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Title: Drastic Measures: Meter and the Birth of Book Lyric in Greece and Rome
Authors: Pedicone, Jason Christopher
Advisors: Feeney, Denis
Contributors: Classics Department
Keywords: Latin Poetry
Lyric Poetry
Subjects: Classical studies
Issue Date: 2013
Publisher: Princeton, NJ : Princeton University
Abstract: "Lyric" poetry has been traditionally defined as such chiefly by metrical criteria. In Archaic Greece, lyric poetry was chiefly sung poetry in contrast to "epic" poetry which was recited. The transition from an oral to a written poetic culture in Greece caused meter to take on an even larger significance for the "lyric poets," a thematically and chronologically disparate group of poets who came to be identified as a specific group. Greek lyric poetry produced in the Hellenistic period displays extraordinary metrical self-consciousness, with lyric poets drawing on the received ethos of a particular lyric meter to add subtle layers of meaning to their work. Callimachus seems to have advocated such metrical virtuosity in his Iambi and Theocritus practiced it in his lyric Paidika. This phenomenon is also particularly well observed in Hellenistic Greek epigram as well as among the Greek technopaignia which used complex lyric metrical systems to create visual images on the page that interact with the literary meaning of the poem they present. This intense attention to meter was not lost on the Latin lyric poets, though it has gone somewhat unobserved by scholars. Beginning with Laevius, Latin poets inherited the Hellenistic Greek tradition of metrical self-consciousness in their lyric poetry, relying on meter to add layers of meaning to their works. A closer attention to the semantic ethos of a given meter in the lyric poetry of Horace and Catullus not only reveals that the Roman lyric poets' engagement with meter surpasses previous scholarly estimations but also yields new readings of important poems.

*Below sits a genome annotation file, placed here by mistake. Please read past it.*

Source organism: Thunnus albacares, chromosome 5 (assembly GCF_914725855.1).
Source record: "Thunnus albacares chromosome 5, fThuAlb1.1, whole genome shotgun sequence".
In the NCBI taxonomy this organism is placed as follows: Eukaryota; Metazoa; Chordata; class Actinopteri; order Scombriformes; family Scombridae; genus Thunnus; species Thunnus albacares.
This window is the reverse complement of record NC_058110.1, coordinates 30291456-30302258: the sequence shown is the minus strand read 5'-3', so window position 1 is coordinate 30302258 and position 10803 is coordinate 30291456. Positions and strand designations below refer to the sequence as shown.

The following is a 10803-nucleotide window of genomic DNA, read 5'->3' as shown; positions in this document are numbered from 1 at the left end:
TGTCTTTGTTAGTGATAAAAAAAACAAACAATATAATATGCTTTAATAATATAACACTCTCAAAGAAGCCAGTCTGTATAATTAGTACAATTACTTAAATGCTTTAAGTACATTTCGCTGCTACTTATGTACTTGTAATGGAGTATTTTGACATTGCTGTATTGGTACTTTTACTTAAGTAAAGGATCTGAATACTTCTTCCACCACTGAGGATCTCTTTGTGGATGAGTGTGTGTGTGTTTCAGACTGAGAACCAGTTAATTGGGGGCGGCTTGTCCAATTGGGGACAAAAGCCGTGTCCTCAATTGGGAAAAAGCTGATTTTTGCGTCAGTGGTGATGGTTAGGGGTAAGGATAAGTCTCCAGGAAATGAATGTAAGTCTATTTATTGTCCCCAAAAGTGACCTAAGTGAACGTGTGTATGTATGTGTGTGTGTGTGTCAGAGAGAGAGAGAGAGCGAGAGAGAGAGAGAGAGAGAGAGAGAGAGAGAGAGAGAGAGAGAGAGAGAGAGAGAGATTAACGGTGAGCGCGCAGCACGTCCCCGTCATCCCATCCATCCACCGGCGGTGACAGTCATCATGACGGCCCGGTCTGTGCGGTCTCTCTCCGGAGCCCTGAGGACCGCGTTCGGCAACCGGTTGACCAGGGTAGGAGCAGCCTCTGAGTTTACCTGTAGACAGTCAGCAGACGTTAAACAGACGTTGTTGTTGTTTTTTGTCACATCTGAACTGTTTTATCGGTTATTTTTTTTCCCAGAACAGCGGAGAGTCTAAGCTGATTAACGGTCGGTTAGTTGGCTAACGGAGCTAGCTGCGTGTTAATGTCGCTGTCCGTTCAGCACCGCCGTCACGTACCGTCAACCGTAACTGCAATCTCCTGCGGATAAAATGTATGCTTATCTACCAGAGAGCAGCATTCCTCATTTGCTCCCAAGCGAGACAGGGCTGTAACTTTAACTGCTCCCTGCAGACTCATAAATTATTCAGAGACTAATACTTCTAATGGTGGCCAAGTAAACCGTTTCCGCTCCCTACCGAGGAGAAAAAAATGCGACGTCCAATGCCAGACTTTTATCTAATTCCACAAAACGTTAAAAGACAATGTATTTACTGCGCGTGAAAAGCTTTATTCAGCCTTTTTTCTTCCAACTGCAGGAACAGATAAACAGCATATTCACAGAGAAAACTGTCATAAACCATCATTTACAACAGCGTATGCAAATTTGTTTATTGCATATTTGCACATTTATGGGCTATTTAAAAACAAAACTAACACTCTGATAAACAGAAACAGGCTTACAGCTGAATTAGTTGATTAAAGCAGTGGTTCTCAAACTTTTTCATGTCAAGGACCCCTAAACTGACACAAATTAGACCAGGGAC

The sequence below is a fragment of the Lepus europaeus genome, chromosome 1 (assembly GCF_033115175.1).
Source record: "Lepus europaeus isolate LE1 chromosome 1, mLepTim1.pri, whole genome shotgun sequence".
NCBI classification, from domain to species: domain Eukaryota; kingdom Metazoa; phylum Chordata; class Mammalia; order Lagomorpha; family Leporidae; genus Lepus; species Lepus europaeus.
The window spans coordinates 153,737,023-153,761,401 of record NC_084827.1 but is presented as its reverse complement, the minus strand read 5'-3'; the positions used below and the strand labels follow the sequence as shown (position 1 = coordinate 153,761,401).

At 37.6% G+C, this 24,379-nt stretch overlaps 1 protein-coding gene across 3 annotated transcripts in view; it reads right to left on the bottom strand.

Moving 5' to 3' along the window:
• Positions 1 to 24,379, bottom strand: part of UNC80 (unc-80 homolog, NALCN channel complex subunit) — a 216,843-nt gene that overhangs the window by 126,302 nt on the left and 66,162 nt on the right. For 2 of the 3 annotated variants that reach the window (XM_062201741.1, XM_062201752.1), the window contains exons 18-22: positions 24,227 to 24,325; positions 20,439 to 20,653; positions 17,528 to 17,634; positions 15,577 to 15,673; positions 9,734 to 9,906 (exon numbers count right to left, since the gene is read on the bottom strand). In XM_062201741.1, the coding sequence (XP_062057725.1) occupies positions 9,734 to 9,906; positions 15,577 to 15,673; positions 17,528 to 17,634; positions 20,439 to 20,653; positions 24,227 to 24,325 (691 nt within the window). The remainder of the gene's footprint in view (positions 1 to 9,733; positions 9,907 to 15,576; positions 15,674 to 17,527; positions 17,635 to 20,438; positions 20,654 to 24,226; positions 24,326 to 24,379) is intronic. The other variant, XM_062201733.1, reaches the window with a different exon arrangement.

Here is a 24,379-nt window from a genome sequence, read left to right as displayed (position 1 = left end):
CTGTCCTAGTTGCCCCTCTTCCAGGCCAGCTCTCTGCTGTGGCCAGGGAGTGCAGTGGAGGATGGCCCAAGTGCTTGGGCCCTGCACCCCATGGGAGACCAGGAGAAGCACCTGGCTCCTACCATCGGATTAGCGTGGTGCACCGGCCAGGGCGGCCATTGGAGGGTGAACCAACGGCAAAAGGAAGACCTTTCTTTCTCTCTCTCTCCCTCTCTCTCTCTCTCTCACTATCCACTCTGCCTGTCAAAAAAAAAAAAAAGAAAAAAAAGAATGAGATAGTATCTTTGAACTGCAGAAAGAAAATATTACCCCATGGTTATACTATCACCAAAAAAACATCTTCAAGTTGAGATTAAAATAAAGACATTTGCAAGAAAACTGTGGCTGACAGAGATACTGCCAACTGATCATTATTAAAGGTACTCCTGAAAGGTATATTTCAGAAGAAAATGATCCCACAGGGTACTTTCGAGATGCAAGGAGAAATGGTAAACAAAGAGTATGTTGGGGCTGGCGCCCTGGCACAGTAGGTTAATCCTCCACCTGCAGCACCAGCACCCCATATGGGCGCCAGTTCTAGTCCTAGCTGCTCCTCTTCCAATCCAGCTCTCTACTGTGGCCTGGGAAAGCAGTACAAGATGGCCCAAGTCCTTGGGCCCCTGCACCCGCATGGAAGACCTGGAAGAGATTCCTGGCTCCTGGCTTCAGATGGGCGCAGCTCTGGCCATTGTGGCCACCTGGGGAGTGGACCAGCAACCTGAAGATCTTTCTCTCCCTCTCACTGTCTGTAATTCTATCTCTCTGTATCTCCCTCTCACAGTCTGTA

Alternate format: The Mudd Manuscript Library retains one bound copy of each dissertation. Search for these copies in the library's main catalog
Type of Material: Academic dissertations (Ph.D.)
Language: en
Appears in Collections:Classics

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